June 6, 2021
What an exciting day it is at Grace. After almost exactly fifteen months of live-streamed or recorded worship, some of us are back in person. Others are still joining us online—and as I’ve said before, I assume that we will continue to offer some form of online worship for the foreseeable future. Some of us aren’t able to join us in person; others will choose to join us from home or while traveling because of convenience. It’s a new adventure for us all and we will have to do the hard work of thinking how to incorporate everyone into our congregation.
What an exciting day, too, for Brandon and Kate. They’ve been waiting almost six months to have their daughter Mia baptized. We originally planned for a private baptism in November, but as COVID cases spiked we decided to delay it until a time when we could all feel more comfortable with it. This way, members of their family can be present
It’s lovely that we have a baptism today, on our first Sunday back for in-person worship. Not only does it bear witness to the newness of life in these difficult times, it is also a reminder to us of what we are about as God’s people, bringing into the body of Christ new members, witnessing to God’s love, and proclaiming our faith in the risen Christ. Our baptismal liturgy includes in it an opportunity for us to renew our own baptismal vows, to commit ourselves to each other as members of Christ’s body, and to renew our promises to grow more deeply as followers of Jesus.
There’s a creative tension at the heart of our understanding of baptism, especially infant baptism. On the one hand, it is a profoundly, intimately family celebration and event, linking families across generations with beloved and familiar traditions. That understanding was especially prominent in earlier generations when most baptisms were private. In the Episcopal Church, they were often conducted with only the immediate family and the priest present, often after Sunday services had taken place.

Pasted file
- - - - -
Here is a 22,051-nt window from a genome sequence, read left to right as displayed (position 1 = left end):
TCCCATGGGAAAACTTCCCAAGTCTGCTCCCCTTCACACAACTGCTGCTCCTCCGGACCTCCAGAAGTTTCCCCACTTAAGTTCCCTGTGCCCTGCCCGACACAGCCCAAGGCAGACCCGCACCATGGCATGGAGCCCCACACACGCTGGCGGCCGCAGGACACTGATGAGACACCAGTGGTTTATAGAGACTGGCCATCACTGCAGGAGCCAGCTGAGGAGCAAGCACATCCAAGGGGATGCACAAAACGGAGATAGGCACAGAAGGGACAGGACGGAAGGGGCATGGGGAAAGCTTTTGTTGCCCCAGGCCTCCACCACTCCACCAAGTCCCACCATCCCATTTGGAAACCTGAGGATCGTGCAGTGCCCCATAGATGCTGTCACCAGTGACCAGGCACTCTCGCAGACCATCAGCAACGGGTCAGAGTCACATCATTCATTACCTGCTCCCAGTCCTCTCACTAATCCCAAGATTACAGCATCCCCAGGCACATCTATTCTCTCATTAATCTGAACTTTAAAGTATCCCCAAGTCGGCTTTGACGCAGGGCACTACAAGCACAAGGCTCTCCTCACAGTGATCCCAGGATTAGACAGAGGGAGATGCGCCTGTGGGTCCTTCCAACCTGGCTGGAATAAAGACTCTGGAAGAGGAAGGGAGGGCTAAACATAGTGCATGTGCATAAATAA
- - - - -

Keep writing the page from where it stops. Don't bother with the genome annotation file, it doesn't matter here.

On the other hand, baptism is the full initiation of individuals into the body of Christ. It is a rite that brings us into fellowship and relationship with Jesus Christ and other members of Christ’s body. That aspect of it is emphasized when we all promise to help the one being baptized grow in the Christian faith. That’s why we now conduct baptisms usually at the principal Sunday service of Holy Eucharist, although we do make provisions as needed and to accommodate individual circumstances.
We see something of that same tension in today’s gospel reading. This is the first time we’re reading from the Gospel of Mark since Easter and after all those weeks in John’s gospel, we jump back into Mark’s very different story with a jolt that may wake us up.
We’re back fairly early in the gospel—chapter 3 to be precise. In the preceding chapters, Jesus has been on a preaching tour through the towns of Galilee, beginning with Capernaum. He has healed many people of their illnesses, cast out evil spirits, and called several of his disciples. His fame has spread far and wide and the crowds are becoming impressive. He has also aroused conflict around his interpretation of the law.
We see the effects of his healing ministry and the conflict he has already elicited here in this story. It’s an enigmatic story, full of drama, and leaving us with many questions as we listen to it. But I want to focus on the internal drama—or perhaps better put, the internal conflict between Jesus and his family members. A bit of that drama is downplayed in our reading because we pick up the story in verse 20. It’s not really clear to us that Jesus has come home, literally, to his house. That’s where the crowd presses in, so urgently that they are not able to eat. But, and this is important for what comes next, he and the disciples are not in the house, because his family comes out and wants to restrain him. They fear he has gone mad. To top it off, the religious experts have come down from Jerusalem to assert that he is not a messenger from God, but a servant of Satan.